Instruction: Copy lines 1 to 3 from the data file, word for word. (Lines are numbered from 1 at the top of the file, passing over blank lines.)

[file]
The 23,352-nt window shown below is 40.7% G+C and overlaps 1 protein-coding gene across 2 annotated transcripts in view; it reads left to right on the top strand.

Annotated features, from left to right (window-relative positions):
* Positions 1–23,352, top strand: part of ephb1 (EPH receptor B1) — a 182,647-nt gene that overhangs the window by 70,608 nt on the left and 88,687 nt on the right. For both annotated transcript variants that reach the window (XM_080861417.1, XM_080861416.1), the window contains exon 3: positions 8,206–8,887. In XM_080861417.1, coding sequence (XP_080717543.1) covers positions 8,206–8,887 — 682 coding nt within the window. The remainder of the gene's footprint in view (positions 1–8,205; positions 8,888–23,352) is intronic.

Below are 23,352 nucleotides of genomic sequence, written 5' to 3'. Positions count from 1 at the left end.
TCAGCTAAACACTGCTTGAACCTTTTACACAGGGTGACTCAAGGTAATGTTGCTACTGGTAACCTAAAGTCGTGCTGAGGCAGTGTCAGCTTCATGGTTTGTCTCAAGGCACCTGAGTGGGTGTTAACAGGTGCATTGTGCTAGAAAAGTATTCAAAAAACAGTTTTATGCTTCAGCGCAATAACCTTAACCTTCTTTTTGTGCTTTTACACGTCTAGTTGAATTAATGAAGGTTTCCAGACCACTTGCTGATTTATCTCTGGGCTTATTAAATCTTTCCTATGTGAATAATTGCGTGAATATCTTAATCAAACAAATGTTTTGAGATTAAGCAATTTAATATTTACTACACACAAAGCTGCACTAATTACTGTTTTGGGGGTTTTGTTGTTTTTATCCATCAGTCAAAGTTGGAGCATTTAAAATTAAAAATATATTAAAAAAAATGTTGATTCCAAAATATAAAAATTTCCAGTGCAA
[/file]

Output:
The 23,352-nt window shown below is 40.7% G+C and overlaps 1 protein-coding gene across 2 annotated transcripts in view; it reads left to right on the top strand.

Annotated features, from left to right (window-relative positions):
* Positions 1–23,352, top strand: part of ephb1 (EPH receptor B1) — a 182,647-nt gene that overhangs the window by 70,608 nt on the left and 88,687 nt on the right. For both annotated transcript variants that reach the window (XM_080861417.1, XM_080861416.1), the window contains exon 3: positions 8,206–8,887. In XM_080861417.1, coding sequence (XP_080717543.1) covers positions 8,206–8,887 — 682 coding nt within the window. The remainder of the gene's footprint in view (positions 1–8,205; positions 8,888–23,352) is intronic.